- FIFA Ultimate Team returns with FIFA 20 which is released next week (27th September)
- Ultimate Team modes make up over a quarter of EA’s total revenue in 2019 (28%)
- FIFA’s Ultimate Team accounts for more revenue than sales of the game itself (14%)
- EAs ‘Live Service’ accounted for almost half of all revenue in 2019 (45%)
- EA’s use loot boxes becoming more infamous with each passing year
FIFA 20 is Upon Us
The release date of EA Sports’ annual FIFA edition (FIFA 20) is upon us once again. Players will be able to get their hands on the game next week – September 27th to be precise or the 24th if you have pre-ordered. Undoubtedly, FIFA Ultimate Team remains more popular than ever, at least if you judge the popularity of the game mode by how much money it makes – which is substantial.
FIFA Ultimate Team was recently labelled by Forbes as “EA’s bread and butter” which still has “significant growth for potential.” Quite something for a game mode that already brings in more revenue for its creators than actual copies of the game sold. By this year or by the end of 2020 at the latest, it is expected that in-game microtransactions will generate more revenue for EA than the actual sale of their video games. This will also become commonplace for other game publishers too. If you revert back to 2009, would you have ever thought that the video game industry would evolve in such a fashion?
The revenue figures for Ultimate Team continue to increase year upon year, although EA have not revealed the exact revenues for FIFA’s version of Ultimate Team specifically, they have stated that “a substantial portion’ is down to the FIFA franchise. It is no wonder that EA are so keen on proving to the world that their loot boxes are in fact “surprise mechanics” and are actually “quite ethical.”
Ultimate Team Loot Boxes
If you are in-tune with the FIFA scene you will know that there is an on-going debate as to whether FIFA loot boxes aka FIFA packs are a form of gambling or not. If you are up to date, here’s a short run down. FIFA Ultimate Team revolves around creating your dream football team, whereby the more games you win the more in-game coins you receive which you can then use to buy packs – these packs contain players which you can then play with in your team. However, the better the player, the rarer the player thus, the more expensive the player.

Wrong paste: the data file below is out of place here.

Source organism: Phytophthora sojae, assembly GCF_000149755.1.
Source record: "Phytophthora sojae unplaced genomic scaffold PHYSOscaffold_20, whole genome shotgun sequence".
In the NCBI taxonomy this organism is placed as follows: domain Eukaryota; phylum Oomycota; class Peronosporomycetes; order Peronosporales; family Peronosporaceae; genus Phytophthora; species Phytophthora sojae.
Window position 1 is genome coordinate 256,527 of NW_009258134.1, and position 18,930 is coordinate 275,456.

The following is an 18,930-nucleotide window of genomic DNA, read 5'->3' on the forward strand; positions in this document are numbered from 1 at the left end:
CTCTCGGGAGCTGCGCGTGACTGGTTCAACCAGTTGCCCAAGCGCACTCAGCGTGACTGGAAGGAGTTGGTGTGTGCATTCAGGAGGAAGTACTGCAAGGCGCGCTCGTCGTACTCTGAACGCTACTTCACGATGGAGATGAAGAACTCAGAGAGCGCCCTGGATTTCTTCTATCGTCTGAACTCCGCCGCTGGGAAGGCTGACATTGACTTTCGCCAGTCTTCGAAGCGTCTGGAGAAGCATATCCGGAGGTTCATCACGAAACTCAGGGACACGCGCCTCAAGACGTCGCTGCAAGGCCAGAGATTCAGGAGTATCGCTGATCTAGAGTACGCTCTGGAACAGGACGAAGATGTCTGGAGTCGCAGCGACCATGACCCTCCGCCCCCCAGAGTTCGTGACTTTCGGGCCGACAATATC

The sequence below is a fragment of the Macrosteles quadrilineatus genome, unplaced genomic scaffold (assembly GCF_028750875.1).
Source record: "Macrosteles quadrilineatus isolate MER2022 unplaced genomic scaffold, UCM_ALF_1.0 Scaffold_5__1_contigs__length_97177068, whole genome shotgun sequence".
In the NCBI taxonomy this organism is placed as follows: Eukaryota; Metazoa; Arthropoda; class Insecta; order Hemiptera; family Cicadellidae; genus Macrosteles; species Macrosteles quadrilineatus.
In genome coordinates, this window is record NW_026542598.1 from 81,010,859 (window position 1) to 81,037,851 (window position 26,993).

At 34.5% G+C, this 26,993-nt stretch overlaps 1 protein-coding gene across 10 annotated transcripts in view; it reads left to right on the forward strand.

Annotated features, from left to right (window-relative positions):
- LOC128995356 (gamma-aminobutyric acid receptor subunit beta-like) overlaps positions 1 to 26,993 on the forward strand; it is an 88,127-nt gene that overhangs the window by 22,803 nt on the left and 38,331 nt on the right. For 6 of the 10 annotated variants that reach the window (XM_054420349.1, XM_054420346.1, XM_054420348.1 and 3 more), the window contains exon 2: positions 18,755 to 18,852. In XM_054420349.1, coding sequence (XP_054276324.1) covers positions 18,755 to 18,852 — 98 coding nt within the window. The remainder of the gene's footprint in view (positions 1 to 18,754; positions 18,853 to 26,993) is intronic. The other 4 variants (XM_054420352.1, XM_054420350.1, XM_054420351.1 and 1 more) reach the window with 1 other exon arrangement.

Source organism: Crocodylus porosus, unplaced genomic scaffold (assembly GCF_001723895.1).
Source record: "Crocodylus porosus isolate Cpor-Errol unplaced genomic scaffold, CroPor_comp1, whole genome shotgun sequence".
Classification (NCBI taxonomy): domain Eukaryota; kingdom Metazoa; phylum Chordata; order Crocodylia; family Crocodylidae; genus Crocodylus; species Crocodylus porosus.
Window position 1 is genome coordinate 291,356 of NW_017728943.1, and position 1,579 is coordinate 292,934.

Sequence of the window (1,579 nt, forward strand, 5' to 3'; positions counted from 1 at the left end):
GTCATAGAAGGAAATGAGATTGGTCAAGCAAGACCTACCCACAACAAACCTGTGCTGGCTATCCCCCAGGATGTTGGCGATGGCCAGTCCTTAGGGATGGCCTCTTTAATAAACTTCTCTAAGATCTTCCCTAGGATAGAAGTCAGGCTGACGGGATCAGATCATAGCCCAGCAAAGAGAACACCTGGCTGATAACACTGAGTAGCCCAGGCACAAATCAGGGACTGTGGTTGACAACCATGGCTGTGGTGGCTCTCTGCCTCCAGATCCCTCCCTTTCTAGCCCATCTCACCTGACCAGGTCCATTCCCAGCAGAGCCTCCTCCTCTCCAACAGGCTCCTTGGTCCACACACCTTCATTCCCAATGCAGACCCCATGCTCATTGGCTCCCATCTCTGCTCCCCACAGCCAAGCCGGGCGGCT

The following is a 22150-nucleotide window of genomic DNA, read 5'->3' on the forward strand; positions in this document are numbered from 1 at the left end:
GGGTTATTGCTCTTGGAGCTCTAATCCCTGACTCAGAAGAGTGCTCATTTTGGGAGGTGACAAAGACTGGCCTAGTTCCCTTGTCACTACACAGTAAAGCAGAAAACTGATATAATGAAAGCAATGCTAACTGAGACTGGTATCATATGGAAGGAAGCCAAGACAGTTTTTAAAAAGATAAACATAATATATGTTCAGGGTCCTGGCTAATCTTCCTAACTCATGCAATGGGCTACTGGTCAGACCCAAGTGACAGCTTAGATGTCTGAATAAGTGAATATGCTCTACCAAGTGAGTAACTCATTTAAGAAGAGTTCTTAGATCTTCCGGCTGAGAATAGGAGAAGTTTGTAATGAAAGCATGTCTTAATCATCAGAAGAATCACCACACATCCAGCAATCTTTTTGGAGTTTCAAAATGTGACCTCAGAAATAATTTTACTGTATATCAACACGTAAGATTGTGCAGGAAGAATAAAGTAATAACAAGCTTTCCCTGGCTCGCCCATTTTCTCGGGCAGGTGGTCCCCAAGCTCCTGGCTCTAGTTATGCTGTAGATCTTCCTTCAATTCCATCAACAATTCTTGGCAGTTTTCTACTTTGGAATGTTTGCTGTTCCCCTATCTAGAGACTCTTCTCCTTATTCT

Therefore, the more packs you are able to open, the greater the chance players have of receiving the star players. However, players are also able to buy FIFA points in order to open packs. Players can buy FIFA points using real money – unless you are extremely lucky this means that the more money you spend the greater your Ultimate Team will be – this is known as ‘Pay-To-Win’. The purchasing of FIFA points is what brings EA their massive revenues from the FIFA franchise. Players love opening FIFA packs and they are willing to spend real money to do so.
EA have come under a fair amount of criticism for their loot boxes from players as well as government watchdogs, whilst there are a number of seemingly legitimate claims stating that EAs loot boxes are akin to gambling. Last year, EA were forced to disclose to players the pack odds i.e. the chances of getting a rare player compared to a common player in a pack. EA also found themselves in a criminal investigation in Belgium which was resolved by EA agreeing to remove loot boxes from all FIFA copies sold in Belgium.
Industry Wide Dishonesty?
Last week, UK government MPs labelled loot boxes as gambling and accused the game industry of dishonesty in regard to their stances on loot boxes. In one infamous incident which occurred earlier this year, Kerry Hopkins, EA’s VP of Legal and Governmental Affairs insisted that the companies randomised purchases aren’t loot boxes at all but are instead “surprise mechanics.” In an oral evidence session with the UK Parliament’s Digital, Culture, Media and Sport Committee (DCMS) Hopkins compared the mechanics to surprise toys such as those found in Kinder Eggs.